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Workplace Bullies: Taking “Sticks and Stones” to a New Level

We are all dealing with changes big or small as a result of recent economic events, and for the most part, we’re doing our best to take them in stride. One change that I’ve been reading more and more about lately, however, reveals a disturbing twist in the workplace landscape. According to a recent article on BNET, workplace bullies are out of the sandbox and on the rise in offices everywhere.

Okay, maybe not everywhere. But Preparis, Inc. a leader in work force preparedness solutions, forecasts that incidents of workplace violence could potentially rise as down-on-their-luck U.S. workers anticipate more layoffs this quarter and also continue to feel the pressure of putting food on the table for their families during the busy holiday season. As many workers fear that their homes, finances and jobs are threatened, they may turn to desperate measures to make ends meet – or take their stress out on those they work (and feel most comfortable) with. Preparis also mentions some warning signs of high stress that employers should watch out for.

Results from a 2007 WBI-Zogby survey of 7,440 American workers revealed that 37 percent, or an estimated 54 million people, have been bullied at work, and many lawyers say that bullying-related litigation is on the rise, particularly in light of our recent economic woes.

The effects are being felt abroad, too. The UK’s Chartered Management Institute has found that, in comparing recent results of their workplace bullying survey with survey results from three years ago, bullying appears to be on the rise across all organizations. Jo Causon, director of marketing and corporate affairs at CMI, says, “In the current economic climate, the pressure to deliver is more acute than ever, but the need to perform should not be seen as an excuse to bully.”  She adds, “Now, more than ever, the ability of the UK’s managers and leaders to set a good example is paramount.”

Why do workers or managers turn to bullying?

The reasons are varied. Behaviors leading to bullying may stem from an employee feeling rejected or overlooked in getting a promotion or raise, or from being angry because of catching talk of potential layoffs. Of course, this type of behavior can also trace back to psychological problems, alcohol or drug addiction, or stress in one’s personal life, among other things.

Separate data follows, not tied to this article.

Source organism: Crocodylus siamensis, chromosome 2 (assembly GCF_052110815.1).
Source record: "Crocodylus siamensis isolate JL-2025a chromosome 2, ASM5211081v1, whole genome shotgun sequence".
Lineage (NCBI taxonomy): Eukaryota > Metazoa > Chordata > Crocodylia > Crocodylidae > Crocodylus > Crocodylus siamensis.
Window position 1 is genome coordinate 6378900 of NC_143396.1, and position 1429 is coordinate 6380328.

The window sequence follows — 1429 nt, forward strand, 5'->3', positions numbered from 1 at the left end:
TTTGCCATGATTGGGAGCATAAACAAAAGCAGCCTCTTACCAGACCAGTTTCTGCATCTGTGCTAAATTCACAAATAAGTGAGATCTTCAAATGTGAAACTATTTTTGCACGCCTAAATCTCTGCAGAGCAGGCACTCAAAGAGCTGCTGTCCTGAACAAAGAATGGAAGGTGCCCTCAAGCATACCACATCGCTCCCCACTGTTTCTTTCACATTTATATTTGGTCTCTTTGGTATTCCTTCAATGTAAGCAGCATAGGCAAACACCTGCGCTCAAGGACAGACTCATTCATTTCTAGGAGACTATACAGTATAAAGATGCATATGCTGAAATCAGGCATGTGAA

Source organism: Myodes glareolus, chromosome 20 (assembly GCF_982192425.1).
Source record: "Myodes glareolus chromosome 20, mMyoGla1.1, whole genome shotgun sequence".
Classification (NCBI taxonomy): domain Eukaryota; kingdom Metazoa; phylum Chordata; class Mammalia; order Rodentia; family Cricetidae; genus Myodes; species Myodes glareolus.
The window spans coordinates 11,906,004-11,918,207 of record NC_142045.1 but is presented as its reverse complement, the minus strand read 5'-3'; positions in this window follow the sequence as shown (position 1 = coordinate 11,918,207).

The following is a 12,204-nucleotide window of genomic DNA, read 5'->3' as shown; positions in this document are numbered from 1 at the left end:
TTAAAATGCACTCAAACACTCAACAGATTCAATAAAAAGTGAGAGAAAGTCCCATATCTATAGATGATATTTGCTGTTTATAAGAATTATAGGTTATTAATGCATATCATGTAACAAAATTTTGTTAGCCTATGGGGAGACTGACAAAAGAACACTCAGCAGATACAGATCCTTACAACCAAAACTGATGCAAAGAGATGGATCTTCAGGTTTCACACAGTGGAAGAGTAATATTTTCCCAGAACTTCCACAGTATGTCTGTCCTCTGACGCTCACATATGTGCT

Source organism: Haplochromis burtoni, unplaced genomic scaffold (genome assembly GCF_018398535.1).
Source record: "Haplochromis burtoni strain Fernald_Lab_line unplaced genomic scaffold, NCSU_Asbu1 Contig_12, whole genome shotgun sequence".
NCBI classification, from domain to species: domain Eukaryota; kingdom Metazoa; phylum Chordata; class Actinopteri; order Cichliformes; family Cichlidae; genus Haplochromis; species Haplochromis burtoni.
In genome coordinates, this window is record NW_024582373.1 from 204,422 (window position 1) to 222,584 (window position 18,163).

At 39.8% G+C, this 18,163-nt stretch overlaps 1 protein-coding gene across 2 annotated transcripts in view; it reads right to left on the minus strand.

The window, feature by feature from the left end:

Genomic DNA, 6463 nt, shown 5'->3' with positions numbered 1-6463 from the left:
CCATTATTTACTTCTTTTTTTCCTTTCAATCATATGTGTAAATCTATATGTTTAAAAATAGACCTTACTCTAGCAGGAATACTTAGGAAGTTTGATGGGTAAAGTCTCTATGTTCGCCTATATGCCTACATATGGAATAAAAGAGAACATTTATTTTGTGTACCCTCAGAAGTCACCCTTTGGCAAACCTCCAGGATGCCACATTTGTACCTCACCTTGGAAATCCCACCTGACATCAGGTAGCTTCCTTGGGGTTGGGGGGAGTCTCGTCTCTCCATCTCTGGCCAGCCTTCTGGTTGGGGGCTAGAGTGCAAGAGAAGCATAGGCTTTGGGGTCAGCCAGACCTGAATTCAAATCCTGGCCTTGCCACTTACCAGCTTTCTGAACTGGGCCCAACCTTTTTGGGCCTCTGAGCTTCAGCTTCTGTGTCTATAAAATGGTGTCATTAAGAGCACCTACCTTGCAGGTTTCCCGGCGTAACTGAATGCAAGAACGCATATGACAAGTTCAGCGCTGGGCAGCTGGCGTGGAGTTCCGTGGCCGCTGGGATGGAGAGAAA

Why should you care? The cost to your employees – and you

Bullying is not only harmful for the employees experiencing it, but it also has a significant impact on the workplace environment as a whole. Bullying affects morale, motivation, and productivity, as well as your organization’s bottom line. Over 2 million managers and other professionals leave their jobs every year due solely to workplace unfairness, including bullying.

WBI lists out the costs for employers – which encompass much more than just monetary losses.

These include:

  • Turnover costs – lost efficiency; recruitment costs, and more
  • Litigation costs – attorney costs; settlement fees; etc.
  • Talent flight – loss of your best and brightest
  • Bad reputation and bad PR
  • Former employee sabotage

How to combat workplace bullying

BNet has a great “crash course” on how to handle workplace bullies (and what not to do). While the full document is here and I can’t fully do it justice, I’ve listed out some highlights below:

  1. Identify a true bully. Understand what constitutes bullying and recognize it in action.
  2. Confront the person sooner, not later. Act fast to show that your company won’t tolerate bad behavior.
  3. Enforce a clear action plan. Determine if the person should be written up, get counseling, lose pay, or ultimately be fired.